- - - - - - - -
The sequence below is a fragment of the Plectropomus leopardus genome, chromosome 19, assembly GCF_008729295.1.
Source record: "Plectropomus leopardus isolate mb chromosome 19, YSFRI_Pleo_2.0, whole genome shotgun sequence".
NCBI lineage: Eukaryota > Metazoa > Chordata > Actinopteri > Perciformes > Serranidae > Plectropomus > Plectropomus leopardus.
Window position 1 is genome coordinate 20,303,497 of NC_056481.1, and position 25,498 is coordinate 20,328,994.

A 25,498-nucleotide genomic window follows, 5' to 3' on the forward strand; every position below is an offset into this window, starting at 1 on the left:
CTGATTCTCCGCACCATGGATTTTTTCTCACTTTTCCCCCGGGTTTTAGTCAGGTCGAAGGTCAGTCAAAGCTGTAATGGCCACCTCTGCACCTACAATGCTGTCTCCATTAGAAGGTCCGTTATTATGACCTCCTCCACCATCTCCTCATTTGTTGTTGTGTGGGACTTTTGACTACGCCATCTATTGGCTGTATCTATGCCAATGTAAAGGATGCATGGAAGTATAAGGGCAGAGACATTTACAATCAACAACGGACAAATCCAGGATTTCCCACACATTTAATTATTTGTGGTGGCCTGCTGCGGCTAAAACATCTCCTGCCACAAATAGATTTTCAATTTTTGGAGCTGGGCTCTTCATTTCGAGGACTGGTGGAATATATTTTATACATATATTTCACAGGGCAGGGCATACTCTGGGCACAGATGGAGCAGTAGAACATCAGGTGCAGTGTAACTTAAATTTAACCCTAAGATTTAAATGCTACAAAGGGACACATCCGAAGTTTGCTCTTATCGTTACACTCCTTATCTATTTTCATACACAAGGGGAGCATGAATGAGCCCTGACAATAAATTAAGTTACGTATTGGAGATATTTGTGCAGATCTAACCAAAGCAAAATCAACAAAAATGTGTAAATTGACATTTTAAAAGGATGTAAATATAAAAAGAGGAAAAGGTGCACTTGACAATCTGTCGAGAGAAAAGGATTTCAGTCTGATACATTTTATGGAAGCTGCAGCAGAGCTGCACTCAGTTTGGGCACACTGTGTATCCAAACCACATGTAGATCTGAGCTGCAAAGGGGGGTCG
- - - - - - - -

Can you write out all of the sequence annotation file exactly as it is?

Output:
The sequence below is a fragment of the Plectropomus leopardus genome, chromosome 19, assembly GCF_008729295.1.
Source record: "Plectropomus leopardus isolate mb chromosome 19, YSFRI_Pleo_2.0, whole genome shotgun sequence".
NCBI lineage: Eukaryota > Metazoa > Chordata > Actinopteri > Perciformes > Serranidae > Plectropomus > Plectropomus leopardus.
Window position 1 is genome coordinate 20,303,497 of NC_056481.1, and position 25,498 is coordinate 20,328,994.

A 25,498-nucleotide genomic window follows, 5' to 3' on the forward strand; every position below is an offset into this window, starting at 1 on the left:
CTGATTCTCCGCACCATGGATTTTTTCTCACTTTTCCCCCGGGTTTTAGTCAGGTCGAAGGTCAGTCAAAGCTGTAATGGCCACCTCTGCACCTACAATGCTGTCTCCATTAGAAGGTCCGTTATTATGACCTCCTCCACCATCTCCTCATTTGTTGTTGTGTGGGACTTTTGACTACGCCATCTATTGGCTGTATCTATGCCAATGTAAAGGATGCATGGAAGTATAAGGGCAGAGACATTTACAATCAACAACGGACAAATCCAGGATTTCCCACACATTTAATTATTTGTGGTGGCCTGCTGCGGCTAAAACATCTCCTGCCACAAATAGATTTTCAATTTTTGGAGCTGGGCTCTTCATTTCGAGGACTGGTGGAATATATTTTATACATATATTTCACAGGGCAGGGCATACTCTGGGCACAGATGGAGCAGTAGAACATCAGGTGCAGTGTAACTTAAATTTAACCCTAAGATTTAAATGCTACAAAGGGACACATCCGAAGTTTGCTCTTATCGTTACACTCCTTATCTATTTTCATACACAAGGGGAGCATGAATGAGCCCTGACAATAAATTAAGTTACGTATTGGAGATATTTGTGCAGATCTAACCAAAGCAAAATCAACAAAAATGTGTAAATTGACATTTTAAAAGGATGTAAATATAAAAAGAGGAAAAGGTGCACTTGACAATCTGTCGAGAGAAAAGGATTTCAGTCTGATACATTTTATGGAAGCTGCAGCAGAGCTGCACTCAGTTTGGGCACACTGTGTATCCAAACCACATGTAGATCTGAGCTGCAAAGGGGGGTCG